Michelle Chung and Narad Mathura outline the Down syndrome one-stop clinic; a multidisciplinary clinic introduced at the Children & Young Persons Audiology Centre (CYPAC) at Guys and St Thomas’ NHS Foundation Trust for children and young people with Down syndrome.
Trisomy 21 or Down syndrome (DS) is the most common chromosomal abnormality in newborns and the commonest cause of intellectual disability worldwide. DS includes a combination of physical and neurodevelopmental impairments characterised by specific facial features.
Children with DS have an increased risk of concomitant congenital defects and organic disorders such as congenital heart disease (44-58%), hypothyroidism (28-40%), visual (38-80%) and hearing impairments (38-78%) . Some of these complications are more serious than others, but most of them can be treated through regular health surveillance as recommended by the Downs Syndrome Medical Interest Group .
Every child with DS will be offered routine audiology reviews from the day they are born, due to the high prevalence of hearing loss and abnormal middle ear status in the paediatric population . Around 60-70% of children with DS will have a conductive hearing loss caused by glue ear and a very small number (10-15%) will have a sensorineural hearing loss, which may also develop as they get older up to adolescence . It is important to monitor hearing due to the impact it can have on speech and language development and academic progress.
The prevalence of DS is 1:1000 live births in the UK . In the London Boroughs of Lambeth and Southwark this equates to around 10 new cases annually. Currently there are 160 children and young people aged 0-18 years known to the developmental paediatric service at Guys and St Thomas NHS Foundation Trust, London. In Lambeth and Southwark, a local audit identified that preschool children who accounted for 35% (n=51) of DS cases had on average 133 (range 50-234) health professional contacts annually . Health providers and families discussed the principles of coordinated healthcare; continuing multi-agency care and family/child-centred care within focus groups and clinical teams to develop a more efficient and effective approach to health surveillance.
The appointments included with the core package for the DS1 clinic.
The ‘One-Stop DS1’ service was inaugurated in March 2017 to create a clinic that integrates several different specialities so that children with DS can be reviewed by more than one team on the same day. The aim was to reduce the burden of multiple health contacts, particularly for the pre-school cohort. Sequential appointments including a paediatric developmental review, hearing, vision, thyroid function screens and feeding assessment are provided within the core package.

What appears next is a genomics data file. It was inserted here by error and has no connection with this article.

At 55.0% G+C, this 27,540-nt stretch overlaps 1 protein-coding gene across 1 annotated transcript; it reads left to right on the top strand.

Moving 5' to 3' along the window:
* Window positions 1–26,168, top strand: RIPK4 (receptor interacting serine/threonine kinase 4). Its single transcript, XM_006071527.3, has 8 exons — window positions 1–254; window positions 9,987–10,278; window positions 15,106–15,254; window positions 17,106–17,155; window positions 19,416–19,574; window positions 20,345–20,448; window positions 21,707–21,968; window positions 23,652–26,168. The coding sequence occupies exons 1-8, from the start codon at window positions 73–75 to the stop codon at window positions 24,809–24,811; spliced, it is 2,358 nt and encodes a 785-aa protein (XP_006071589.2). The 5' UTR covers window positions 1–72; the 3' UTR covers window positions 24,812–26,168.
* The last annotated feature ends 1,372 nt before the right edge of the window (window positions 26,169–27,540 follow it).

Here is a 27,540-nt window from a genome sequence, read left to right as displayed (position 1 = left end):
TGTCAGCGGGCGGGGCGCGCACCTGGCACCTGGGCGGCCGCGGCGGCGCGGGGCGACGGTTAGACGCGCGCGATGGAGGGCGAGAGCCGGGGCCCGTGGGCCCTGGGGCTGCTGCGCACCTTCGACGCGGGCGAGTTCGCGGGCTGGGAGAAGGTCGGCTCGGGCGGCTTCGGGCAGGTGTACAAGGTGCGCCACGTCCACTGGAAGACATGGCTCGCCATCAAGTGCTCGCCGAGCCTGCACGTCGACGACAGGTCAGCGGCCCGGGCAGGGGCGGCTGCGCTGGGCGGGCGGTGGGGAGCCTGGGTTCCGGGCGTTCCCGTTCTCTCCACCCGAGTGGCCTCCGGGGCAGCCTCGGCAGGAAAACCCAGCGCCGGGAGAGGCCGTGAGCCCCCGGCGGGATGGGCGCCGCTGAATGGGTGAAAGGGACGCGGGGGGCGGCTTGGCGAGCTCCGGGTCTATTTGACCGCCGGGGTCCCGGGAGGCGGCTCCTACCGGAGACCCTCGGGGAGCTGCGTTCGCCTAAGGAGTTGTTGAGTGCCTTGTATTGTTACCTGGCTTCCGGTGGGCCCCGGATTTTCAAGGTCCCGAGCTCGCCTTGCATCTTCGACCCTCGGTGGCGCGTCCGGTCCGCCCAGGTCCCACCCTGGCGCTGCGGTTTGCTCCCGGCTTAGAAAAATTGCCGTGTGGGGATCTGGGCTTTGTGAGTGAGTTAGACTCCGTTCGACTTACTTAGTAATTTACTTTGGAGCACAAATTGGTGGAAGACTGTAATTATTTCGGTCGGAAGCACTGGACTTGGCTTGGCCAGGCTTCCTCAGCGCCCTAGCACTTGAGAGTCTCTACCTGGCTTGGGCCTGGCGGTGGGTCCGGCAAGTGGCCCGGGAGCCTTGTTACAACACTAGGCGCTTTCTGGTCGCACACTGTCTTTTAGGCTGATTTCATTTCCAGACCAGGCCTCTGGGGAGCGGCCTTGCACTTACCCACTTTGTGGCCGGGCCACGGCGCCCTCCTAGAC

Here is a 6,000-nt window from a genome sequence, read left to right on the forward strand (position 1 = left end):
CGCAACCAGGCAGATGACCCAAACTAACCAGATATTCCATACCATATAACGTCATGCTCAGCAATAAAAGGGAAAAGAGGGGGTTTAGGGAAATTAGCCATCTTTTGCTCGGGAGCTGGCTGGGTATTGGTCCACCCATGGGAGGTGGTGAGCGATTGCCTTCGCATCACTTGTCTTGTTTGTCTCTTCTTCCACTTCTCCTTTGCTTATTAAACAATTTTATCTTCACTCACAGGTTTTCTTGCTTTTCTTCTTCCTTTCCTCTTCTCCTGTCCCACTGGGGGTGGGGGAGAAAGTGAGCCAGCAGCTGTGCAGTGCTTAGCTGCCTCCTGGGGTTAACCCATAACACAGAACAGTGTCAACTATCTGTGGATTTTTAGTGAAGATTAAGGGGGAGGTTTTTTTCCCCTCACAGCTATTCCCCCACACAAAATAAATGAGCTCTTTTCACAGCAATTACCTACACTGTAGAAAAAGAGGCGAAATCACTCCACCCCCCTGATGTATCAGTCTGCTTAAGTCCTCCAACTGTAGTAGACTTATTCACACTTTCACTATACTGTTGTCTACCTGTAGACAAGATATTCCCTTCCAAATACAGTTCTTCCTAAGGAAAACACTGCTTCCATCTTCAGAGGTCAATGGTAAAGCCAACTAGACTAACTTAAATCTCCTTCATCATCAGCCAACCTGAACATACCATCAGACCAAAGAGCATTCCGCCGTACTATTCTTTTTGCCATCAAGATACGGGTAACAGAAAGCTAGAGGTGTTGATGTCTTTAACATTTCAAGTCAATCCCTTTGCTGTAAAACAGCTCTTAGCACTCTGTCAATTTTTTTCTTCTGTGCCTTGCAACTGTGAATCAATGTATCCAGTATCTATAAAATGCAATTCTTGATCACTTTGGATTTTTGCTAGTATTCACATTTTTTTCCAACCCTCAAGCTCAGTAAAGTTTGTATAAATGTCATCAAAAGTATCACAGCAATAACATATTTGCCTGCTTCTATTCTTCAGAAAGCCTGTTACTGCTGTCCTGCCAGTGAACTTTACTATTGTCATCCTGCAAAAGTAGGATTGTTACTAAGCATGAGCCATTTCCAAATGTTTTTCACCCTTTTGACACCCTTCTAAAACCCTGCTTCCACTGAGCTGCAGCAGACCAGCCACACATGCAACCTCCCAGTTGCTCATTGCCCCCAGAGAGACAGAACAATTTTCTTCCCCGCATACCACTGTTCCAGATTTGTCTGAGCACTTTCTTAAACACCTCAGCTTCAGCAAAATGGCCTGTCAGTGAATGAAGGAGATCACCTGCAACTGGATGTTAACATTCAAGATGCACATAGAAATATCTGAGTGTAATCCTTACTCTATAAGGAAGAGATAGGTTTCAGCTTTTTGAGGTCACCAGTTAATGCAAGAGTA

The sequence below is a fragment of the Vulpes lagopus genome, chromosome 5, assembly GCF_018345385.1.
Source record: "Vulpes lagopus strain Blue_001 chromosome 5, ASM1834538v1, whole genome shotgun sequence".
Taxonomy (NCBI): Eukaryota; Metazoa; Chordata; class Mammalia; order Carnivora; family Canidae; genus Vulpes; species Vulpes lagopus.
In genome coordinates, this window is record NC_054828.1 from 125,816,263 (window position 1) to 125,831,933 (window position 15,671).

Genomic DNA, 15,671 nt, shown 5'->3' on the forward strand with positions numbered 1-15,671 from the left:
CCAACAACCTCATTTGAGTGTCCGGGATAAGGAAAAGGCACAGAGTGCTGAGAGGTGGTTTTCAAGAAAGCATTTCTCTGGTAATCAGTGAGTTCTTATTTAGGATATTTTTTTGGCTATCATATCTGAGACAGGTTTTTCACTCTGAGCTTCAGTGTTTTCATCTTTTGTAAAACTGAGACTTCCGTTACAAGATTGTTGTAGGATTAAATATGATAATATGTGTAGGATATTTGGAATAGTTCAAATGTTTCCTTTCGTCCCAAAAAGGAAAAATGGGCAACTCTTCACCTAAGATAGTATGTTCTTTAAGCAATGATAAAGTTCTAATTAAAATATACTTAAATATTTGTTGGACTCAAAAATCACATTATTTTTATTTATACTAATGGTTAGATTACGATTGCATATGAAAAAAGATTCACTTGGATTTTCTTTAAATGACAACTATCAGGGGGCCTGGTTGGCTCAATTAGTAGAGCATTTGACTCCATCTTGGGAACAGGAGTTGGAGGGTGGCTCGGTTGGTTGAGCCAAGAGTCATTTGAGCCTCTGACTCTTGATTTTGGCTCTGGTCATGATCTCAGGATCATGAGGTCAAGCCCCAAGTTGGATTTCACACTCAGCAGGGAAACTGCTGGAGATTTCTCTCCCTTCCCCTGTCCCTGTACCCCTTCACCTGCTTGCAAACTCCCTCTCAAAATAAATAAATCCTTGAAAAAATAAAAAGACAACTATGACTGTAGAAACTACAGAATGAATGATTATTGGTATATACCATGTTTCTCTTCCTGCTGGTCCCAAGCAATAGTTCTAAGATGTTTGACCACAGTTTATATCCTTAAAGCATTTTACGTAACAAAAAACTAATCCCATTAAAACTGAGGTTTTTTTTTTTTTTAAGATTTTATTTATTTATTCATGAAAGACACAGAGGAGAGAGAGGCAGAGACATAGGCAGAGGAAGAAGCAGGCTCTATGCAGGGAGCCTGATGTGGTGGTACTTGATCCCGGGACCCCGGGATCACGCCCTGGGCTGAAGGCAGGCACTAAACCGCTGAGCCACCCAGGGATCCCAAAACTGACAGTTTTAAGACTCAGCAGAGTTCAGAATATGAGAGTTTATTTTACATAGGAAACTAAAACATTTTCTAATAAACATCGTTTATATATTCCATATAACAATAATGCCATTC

Additional joint specialty paediatric clinics have also been offered when required; for example, cardiology, ear nose and throat and the respiratory clinic.
Audiology assessments for the One-Stop DS1 clinic are undertaken in the paediatric audiology service based at the Children and Young People’s Audiology Centre (CYPAC) at St Thomas’ Hospital where the department strives to ensure effective multidisciplinary working to support children and young people within our service. As well as the One-Stop DS1 clinic, we also provide support on a multidisciplinary cleft clinic where children with cleft lip and palate have a hearing assessment on the same day as seeing other professionals within the cleft team; as with the One-Stop DS1 clinic, the premise is to reduce the burden of multiple health contacts and support a family-centred care approach.
“Around 60-70% of children with DS will have a conductive hearing loss caused by glue ear”
The One-Stop DS1 clinic runs on the fourth Friday of the month with approximately five appointments per clinic. Suitability of patients is based on whether they are due an audiology review. The clinic is co-ordinated between the paediatric team, a designated audiologist and a designated administrator in CYPAC. Audiology appointments are 45 minutes to ensure sufficient time for comprehensive audiological history taking and testing, particularly as it can be challenging to test children with DS if they are not developmentally ready to perform the test. Families are also sent a pre-appointment questionnaire focusing on their child’s likes, dislikes and triggers.
This is a pre-existing questionnaire already used in the department for children seen on our specialist Hummingbird clinic, specifically designed for children with autism and additional needs. It was felt that children seen on the DS1 clinic would benefit from having this questionnaire issued to improve the way the clinic is run and the quality of results obtained, this was therefore implemented as part of the clinic protocol.
Verbal feedback from parents attending the DS1 clinic thus far has been overwhelmingly positive. The main benefits reported by parents are the ability to have all their child’s appointments with multiple specialities on the same day, less time spent away from school/nursery and receiving one comprehensive clinic report encompassing all specialities rather than multiple reports.
Overall, we have found the DS1 clinic to be an excellent example of multiple specialities working together to provide expert, collaborative clinical care to help support individuals with complex care needs.
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Declaration of Competing Interests: None declared.